by St. John Chrysostom
“Nothing is more frigid than a Christian who is indifferent to the salvation of others. Indeed I wonder if such a person can be a true Christian. To become a disciple of Christ is to obey his law of love; and obedience to the law brings joy beyond measure and description. Love means to want the best for others, sharing with them the joy of love. So the Christian feels compelled to speak to others about the law of love, and the joy of obeying this law. Of course, many people are shy about speaking to others; in their case actions motivated by love will be a most eloquent testimony. But those who are not shy will surely want to express their joy at every opportunity. There is no need to use fine words or elegant phrases; even the most uneducated people can convey joyful love by the spirit which accompanies their words. Even slaves have been known to convert their masters and mistresses by the sincerity of their speech.”
– On Living Simply
Ok, so the title was misleading. That was kind of the point, wasn’t it. The next time you hear the kind of drivel (“evangelism in not Orthodox) that passes for “Orthodox” Tradition, remind them that St. John Chrysostom said he would not consider them a true Christian.
I understand well enough the quote by St. John, I think… However, the text following in italicized red is quite murky. What is the “drivel”? What do you mean by that? I could maybe think of a couple of things, but trying to make a connection with the quote is difficult for me. Please forgive me.
Fr. John A. Peck says
I’ve added something to those comments to clarify it. Thanks.
Ah! It was much simpler than I had thought. It always is. Thank you very much!
Great quote. Is this from his homilies?
Fr. John A. Peck says
According to the Amazon description of this book,
Such a wonderful quote from Saint John Chrysostom’s sermon.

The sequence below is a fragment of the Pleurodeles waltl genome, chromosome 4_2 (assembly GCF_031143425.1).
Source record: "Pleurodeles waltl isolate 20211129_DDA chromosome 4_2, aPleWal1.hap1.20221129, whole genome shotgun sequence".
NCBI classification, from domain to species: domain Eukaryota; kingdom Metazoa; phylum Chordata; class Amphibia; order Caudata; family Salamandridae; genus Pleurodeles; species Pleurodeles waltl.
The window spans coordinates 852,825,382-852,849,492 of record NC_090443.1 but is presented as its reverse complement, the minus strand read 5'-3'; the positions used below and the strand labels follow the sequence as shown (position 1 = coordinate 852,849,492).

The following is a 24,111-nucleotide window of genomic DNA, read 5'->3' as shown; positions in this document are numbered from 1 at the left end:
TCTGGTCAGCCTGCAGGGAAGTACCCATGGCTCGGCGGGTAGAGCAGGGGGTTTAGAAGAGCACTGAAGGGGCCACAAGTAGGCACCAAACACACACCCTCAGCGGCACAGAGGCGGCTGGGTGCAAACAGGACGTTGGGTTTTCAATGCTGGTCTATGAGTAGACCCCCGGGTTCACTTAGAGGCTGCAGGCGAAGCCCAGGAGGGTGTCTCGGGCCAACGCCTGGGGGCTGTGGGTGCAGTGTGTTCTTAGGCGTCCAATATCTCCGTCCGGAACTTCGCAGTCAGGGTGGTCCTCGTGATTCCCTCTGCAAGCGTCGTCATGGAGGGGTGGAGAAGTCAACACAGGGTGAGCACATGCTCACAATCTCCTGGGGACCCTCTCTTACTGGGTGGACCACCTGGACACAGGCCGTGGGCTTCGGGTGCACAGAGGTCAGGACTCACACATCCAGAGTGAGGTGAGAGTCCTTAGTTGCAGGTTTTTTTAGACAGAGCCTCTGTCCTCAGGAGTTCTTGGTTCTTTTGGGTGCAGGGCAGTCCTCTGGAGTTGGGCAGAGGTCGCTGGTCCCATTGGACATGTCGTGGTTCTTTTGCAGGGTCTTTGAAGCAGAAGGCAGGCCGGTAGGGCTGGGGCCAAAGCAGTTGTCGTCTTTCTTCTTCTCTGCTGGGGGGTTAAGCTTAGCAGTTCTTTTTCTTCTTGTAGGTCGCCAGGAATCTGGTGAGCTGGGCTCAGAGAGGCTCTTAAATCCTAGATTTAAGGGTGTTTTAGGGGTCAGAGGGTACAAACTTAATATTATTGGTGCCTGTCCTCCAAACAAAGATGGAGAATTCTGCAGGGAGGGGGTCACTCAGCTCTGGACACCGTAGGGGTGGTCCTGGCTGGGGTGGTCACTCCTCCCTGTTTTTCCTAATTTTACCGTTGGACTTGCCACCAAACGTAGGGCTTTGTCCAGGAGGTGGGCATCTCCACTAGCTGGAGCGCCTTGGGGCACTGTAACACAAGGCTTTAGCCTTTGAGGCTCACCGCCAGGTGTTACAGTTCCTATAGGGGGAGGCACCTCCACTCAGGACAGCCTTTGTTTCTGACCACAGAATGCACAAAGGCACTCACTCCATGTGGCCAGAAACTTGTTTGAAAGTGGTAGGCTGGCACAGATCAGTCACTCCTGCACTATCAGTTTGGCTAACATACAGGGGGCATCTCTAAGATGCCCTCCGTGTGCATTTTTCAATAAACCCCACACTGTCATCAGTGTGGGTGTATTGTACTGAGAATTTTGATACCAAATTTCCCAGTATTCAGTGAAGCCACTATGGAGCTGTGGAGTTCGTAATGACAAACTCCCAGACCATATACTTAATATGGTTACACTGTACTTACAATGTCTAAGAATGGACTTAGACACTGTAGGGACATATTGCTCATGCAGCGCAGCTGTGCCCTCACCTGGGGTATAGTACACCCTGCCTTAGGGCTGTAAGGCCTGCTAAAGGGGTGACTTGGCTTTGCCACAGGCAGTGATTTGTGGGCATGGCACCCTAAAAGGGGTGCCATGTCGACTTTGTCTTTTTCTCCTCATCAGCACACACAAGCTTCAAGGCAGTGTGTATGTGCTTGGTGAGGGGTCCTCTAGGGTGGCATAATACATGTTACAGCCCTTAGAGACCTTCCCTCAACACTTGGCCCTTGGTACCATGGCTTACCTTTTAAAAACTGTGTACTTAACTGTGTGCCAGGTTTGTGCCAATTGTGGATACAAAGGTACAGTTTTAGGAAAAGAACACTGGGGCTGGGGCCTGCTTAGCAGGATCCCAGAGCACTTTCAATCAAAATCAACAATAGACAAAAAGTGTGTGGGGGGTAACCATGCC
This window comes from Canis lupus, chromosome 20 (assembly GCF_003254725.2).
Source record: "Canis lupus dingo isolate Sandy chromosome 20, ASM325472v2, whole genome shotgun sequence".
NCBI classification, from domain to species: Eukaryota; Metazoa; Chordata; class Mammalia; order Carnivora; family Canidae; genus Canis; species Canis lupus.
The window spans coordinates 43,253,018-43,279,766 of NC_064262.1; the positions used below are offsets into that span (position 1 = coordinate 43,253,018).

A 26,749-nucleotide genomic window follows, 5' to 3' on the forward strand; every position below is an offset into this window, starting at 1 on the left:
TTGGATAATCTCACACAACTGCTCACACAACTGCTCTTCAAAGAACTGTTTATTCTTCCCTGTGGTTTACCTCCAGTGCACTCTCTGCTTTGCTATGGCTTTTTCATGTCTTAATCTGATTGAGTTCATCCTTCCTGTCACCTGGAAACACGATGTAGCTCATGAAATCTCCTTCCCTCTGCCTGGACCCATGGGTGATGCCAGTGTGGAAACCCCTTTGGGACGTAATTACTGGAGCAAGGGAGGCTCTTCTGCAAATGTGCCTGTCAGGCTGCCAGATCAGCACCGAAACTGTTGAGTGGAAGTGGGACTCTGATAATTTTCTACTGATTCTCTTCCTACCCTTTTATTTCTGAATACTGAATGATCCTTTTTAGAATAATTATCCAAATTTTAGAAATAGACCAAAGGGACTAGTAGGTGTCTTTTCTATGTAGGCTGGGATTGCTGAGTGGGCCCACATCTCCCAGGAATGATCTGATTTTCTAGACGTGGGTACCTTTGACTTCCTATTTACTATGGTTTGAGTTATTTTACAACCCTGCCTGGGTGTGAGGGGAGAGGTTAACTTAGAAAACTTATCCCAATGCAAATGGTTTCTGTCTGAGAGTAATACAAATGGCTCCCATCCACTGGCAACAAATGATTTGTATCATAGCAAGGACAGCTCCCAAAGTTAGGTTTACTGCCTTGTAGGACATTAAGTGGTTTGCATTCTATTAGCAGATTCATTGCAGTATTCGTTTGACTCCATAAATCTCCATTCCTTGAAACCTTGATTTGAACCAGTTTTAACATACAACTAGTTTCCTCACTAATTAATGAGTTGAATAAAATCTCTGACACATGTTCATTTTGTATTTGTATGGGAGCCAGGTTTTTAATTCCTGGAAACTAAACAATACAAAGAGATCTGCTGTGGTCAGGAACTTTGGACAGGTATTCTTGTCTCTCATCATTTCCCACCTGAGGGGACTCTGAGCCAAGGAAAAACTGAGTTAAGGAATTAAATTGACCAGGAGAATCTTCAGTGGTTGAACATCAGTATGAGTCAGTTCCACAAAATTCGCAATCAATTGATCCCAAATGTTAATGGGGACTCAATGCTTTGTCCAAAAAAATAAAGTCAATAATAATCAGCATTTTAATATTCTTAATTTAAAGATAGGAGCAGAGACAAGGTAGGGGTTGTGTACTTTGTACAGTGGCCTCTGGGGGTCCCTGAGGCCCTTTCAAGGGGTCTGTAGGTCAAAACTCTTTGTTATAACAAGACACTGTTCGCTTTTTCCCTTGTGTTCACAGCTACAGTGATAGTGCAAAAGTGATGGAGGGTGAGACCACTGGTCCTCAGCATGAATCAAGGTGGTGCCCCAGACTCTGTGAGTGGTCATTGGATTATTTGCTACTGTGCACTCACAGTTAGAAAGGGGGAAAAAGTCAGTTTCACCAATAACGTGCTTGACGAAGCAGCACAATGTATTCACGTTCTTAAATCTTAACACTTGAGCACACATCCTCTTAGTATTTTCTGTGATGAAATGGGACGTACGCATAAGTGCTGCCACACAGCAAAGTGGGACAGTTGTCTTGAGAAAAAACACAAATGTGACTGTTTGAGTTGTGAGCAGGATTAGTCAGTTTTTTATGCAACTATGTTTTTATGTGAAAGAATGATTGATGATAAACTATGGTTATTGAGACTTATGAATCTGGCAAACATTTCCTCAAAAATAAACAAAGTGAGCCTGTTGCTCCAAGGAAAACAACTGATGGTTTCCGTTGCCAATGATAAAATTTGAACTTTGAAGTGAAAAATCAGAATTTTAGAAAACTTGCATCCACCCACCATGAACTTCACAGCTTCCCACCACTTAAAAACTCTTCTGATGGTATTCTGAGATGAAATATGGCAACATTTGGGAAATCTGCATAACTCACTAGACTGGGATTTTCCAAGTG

I wonder how many Orthodox today can build up the faith and courage to evangelise at the same calibre as the apostles of Christ did. It can be a dangerous thing these days just as it was back then (if not more dangerous) especially since there is less “religious tolerance” between people of different cultures / religions, and more of the “secular mindedness” of the contemporary generations.
I guess thats where martydom plays a big role in the Orthodox Church’s history.
I think some might find that they have other gifts rather than the gift of evangelism, as mentioned in one of the Epistles of St Paul (I can’t remember which one). In that case we’re probably doing good enough to be strengthening our own Christian brothers and sisters to keep their faith strong till the end.
So for those of us who are weaker in preaching, like myself, may God strengthen us to at least have “actions motivated by love” that will serve as a “most eloquent testimony”. Glory be to God!
The title caught my attention, but as Patrick says, “It was much simpler than I had thought. It always is.” Very true because Orthodoxy is the whole counsel of God not simply favoured sections.
I agree with Daniel we all have different gifts in one degree or another. As St Paul said, “There are different kinds of gifts, but the same Spirit distributes them. There are different kinds of service, but the same Lord. There are different kinds of working, but in all of them and in everyone it is the same God at work.” 1 Corinthians 12
The unique gift each has received is not to lead to a minimising of someone elses speciality, so to speak. A person may have the gift of giving and service but they might be timid as the proverbial churchmouse. This is no reason to diminsh the gift of evangelism through preaching or speaking about the truth because these require one to be more outgoing. In both cases love for the recipient is key.
I would be very interested in learning how others summarise the faith when they are speaking to non believers. The NT is full of phrases such as people who heard the word and were converted.
How is the necessity for believing on the Lord Jesus for salvation and deliverance from sin made clear and simple , so that one won’t be criticised for doing what is “non” Orthodox! Incredible as that may sound .
Fr. John A. Peck says
Try here: Journey To Orthodoxy